Monday, February 20, 2006

 

Francis Fukuyama made some sense!

This morning, someone called my attention to Francis Fukuyama's opinion piece "After Neoconservatism" in yesterday's New York Times. I do not consider myself a Fukuyama fan. Not too many years ago, I would have gone out of my way to not read Fukuyama: I so completely disagreed with him that it infuriated me so see him published and read. I don't think I quite agree with him (nor he with me) yet; but he has good arguments against the war in Irak, and those I am glad to see published and read.

The essay is too long (six pages) and too well expressed for me to try to summarize it here. The highlights were, for me, these two paragraphs on pages 3/4:
I have numerous affiliations with the different strands of the neoconservative movement. I was a student of Strauss's protégé Allan Bloom, who wrote the bestseller "The Closing of the American Mind"; worked at Rand and with Wohlstetter on Persian Gulf issues; and worked also on two occasions for Wolfowitz. Many people have also interpreted my book "The End of History and the Last Man" (1992) as a neoconservative tract, one that argued in favor of the view that there is a universal hunger for liberty in all people that will inevitably lead them to liberal democracy, and that we are living in the midst of an accelerating, transnational movement in favor of that liberal democracy. This is a misreading of the argument. "The End of History" is in the end an argument about modernization. What is initially universal is not the desire for liberal democracy but rather the desire to live in a modern — that is, technologically advanced and prosperous — society, which, if satisfied, tends to drive demands for political participation. Liberal democracy is one of the byproducts of this modernization process, something that becomes a universal aspiration only in the course of historical time.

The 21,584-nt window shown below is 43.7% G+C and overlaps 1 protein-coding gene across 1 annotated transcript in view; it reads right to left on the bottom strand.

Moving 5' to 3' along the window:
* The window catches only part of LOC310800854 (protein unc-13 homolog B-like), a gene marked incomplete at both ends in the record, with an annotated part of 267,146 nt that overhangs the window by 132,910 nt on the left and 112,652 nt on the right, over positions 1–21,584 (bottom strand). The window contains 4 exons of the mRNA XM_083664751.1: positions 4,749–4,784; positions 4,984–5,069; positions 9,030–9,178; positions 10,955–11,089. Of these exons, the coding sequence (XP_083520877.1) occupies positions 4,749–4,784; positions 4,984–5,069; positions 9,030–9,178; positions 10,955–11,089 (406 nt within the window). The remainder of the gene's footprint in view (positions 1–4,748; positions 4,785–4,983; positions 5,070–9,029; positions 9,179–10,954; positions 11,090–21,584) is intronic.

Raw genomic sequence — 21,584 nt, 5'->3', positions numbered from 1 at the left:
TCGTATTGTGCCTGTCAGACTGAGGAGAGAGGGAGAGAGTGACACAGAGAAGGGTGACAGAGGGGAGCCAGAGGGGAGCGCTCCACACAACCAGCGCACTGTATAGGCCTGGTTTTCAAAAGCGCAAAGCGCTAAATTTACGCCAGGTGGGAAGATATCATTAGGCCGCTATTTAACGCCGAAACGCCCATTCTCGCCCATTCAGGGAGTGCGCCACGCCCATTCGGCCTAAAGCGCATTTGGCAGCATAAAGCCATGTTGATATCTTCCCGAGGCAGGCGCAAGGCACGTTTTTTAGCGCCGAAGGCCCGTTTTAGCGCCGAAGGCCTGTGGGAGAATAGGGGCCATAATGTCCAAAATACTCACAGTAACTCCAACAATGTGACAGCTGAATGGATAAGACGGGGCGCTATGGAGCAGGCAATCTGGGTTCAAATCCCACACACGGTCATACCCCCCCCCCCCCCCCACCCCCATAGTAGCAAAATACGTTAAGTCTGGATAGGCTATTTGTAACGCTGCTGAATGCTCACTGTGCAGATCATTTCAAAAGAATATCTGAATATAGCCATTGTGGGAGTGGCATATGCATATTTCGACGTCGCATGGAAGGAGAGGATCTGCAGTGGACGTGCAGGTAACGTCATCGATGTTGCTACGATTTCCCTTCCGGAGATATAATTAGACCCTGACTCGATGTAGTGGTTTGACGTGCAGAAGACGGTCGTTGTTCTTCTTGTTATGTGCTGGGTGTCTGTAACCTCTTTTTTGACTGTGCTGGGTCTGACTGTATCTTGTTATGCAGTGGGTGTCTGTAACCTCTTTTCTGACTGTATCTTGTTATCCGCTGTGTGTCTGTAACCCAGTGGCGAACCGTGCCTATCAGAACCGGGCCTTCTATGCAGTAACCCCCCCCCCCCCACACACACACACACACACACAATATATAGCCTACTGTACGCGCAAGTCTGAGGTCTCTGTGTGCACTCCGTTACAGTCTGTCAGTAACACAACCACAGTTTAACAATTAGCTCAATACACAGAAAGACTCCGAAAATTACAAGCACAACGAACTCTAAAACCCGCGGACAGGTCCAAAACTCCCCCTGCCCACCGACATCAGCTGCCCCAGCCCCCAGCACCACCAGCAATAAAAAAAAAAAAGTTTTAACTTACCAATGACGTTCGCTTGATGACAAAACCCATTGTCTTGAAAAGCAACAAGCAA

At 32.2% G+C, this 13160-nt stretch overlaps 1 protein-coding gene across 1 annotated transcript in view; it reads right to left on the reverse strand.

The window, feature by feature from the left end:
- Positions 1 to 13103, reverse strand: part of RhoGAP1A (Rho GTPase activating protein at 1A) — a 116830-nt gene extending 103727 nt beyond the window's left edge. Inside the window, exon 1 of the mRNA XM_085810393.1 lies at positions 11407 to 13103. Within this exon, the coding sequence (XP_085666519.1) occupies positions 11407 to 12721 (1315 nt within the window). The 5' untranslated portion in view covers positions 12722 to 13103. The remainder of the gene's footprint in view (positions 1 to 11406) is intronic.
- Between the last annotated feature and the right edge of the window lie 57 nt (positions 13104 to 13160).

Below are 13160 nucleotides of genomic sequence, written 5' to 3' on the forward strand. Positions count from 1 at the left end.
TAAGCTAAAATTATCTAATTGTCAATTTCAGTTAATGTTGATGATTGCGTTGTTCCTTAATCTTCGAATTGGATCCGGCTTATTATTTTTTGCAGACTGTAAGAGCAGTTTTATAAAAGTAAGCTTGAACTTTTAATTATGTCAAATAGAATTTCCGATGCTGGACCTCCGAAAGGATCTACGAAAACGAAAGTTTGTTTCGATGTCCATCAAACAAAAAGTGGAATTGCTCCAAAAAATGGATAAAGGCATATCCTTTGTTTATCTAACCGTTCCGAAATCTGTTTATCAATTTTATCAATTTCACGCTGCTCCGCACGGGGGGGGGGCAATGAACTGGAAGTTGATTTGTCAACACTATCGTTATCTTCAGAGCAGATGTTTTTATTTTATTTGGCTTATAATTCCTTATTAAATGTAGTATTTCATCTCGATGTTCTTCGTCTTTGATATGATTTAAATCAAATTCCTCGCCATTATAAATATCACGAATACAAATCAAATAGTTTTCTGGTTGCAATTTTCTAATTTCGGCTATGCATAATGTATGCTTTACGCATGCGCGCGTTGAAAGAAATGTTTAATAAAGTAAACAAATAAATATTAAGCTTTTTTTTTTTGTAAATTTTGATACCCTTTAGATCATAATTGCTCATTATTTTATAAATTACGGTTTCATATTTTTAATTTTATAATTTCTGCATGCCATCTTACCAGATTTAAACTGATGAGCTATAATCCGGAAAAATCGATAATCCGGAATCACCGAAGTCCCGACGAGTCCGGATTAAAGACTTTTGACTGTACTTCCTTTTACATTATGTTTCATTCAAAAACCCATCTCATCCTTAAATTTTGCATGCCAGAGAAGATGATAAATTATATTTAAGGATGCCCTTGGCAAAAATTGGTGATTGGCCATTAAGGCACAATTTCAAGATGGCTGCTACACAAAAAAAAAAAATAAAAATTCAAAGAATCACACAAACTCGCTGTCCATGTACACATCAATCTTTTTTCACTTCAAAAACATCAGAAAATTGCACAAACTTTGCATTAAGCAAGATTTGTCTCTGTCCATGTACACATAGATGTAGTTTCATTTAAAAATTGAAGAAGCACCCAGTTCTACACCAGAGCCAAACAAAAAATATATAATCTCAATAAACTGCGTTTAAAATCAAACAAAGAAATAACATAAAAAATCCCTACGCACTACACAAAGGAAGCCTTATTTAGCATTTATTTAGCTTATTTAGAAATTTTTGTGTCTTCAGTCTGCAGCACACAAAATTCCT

"The End of History," in other words, presented a kind of Marxist argument for the existence of a long-term process of social evolution, but one that terminates in liberal democracy rather than communism. In the formulation of the scholar Ken Jowitt, the neoconservative position articulated by people like Kristol and Kagan was, by contrast, Leninist; they believed that history can be pushed along with the right application of power and will. Leninism was a tragedy in its Bolshevik version, and it has returned as farce when practiced by the United States. Neoconservatism, as both a political symbol and a body of thought, has evolved into something I can no longer support.
Skip to end:
Neoconservatism, whatever its complex roots, has become indelibly associated with concepts like coercive regime change, unilateralism and American hegemony. What is needed now are new ideas, neither neoconservative nor realist, for how America is to relate to the rest of the world — ideas that retain the neoconservative belief in the universality of human rights, but without its illusions about the efficacy of American power and hegemony to bring these ends about.

Fukuyama is not the first or only one to note that installing democracy can be problematic. Democracy is not by any means the "natural" or "default" condition in the same sense that "health" is the absence of disease, obtained by curing the state of its tyrant infection. People develop in a hierarchical setting (the family) first, generally work in a hierarchichal setting (when did you last elect your boss, or her boss?); people understand pecking order. Perhaps riots and mob lynchings are the most spontaneous democratic instincts, the "democratic" behaviours that do not have to be learned.


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